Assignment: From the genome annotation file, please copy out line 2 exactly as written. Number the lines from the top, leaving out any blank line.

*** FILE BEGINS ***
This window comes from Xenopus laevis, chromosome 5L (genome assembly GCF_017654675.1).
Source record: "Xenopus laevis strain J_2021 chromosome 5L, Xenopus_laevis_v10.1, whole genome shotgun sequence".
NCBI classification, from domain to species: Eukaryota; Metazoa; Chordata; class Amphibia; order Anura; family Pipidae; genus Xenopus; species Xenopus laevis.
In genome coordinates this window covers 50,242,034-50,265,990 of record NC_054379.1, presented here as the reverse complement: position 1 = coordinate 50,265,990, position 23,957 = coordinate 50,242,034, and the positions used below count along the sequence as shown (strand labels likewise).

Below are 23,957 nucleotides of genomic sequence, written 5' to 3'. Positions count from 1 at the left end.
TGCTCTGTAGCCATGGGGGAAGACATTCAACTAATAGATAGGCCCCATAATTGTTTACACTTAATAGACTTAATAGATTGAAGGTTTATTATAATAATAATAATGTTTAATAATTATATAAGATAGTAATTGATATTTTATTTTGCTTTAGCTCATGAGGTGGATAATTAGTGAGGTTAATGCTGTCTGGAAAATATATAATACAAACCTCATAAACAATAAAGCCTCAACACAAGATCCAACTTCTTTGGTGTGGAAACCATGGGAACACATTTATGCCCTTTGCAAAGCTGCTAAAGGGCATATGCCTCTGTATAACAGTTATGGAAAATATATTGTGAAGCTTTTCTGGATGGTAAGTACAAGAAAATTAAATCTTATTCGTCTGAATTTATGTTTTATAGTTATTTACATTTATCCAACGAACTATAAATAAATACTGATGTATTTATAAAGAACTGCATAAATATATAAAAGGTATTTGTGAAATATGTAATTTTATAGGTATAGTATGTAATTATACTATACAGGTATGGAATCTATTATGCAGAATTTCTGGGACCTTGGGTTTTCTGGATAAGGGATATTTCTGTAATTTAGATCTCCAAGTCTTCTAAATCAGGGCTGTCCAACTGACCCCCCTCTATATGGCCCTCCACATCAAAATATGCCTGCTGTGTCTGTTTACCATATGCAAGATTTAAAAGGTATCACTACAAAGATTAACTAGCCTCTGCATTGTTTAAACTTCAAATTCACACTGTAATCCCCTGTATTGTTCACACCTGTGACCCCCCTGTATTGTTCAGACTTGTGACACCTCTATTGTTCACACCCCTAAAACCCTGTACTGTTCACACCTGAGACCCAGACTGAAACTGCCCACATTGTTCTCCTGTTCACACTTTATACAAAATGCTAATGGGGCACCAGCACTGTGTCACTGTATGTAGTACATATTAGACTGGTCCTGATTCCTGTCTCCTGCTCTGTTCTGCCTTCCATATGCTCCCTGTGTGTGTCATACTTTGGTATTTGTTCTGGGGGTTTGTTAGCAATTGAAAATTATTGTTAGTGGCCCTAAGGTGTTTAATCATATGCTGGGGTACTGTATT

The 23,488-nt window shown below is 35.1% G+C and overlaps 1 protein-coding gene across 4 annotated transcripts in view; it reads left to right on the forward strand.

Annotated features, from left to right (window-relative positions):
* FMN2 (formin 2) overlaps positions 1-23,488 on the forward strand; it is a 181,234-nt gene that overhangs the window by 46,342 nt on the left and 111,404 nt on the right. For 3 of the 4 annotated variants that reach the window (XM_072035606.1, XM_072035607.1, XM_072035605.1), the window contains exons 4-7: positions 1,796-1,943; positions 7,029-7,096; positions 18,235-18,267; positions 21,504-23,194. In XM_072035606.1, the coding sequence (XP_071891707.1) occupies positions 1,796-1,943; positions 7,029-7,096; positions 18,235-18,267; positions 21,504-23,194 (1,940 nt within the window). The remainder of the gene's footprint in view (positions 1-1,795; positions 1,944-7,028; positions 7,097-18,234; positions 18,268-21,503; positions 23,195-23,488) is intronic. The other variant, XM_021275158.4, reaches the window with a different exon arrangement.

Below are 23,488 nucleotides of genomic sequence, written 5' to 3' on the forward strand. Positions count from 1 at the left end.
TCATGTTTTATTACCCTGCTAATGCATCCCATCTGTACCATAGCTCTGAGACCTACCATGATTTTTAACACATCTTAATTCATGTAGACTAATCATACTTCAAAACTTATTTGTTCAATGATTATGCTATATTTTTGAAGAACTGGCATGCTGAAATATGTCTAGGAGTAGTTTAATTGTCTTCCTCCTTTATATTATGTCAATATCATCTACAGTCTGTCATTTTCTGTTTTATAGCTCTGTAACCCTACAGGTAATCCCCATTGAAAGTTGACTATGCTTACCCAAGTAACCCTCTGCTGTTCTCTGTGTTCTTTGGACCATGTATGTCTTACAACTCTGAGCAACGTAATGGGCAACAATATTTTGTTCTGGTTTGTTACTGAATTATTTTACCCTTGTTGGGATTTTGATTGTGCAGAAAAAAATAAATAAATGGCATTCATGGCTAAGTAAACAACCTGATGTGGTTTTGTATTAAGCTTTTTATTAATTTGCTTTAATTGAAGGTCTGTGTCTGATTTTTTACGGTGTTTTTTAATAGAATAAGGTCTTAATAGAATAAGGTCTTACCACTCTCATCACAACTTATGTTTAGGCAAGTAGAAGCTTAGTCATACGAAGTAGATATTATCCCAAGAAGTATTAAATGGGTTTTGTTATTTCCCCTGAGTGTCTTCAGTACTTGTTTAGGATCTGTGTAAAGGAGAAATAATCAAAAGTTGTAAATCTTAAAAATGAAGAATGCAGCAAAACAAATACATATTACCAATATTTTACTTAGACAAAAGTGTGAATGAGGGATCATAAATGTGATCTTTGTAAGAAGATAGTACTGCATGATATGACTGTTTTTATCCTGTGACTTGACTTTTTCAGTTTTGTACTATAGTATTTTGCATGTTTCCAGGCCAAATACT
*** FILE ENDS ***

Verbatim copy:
Source record: "Xenopus laevis strain J_2021 chromosome 5L, Xenopus_laevis_v10.1, whole genome shotgun sequence".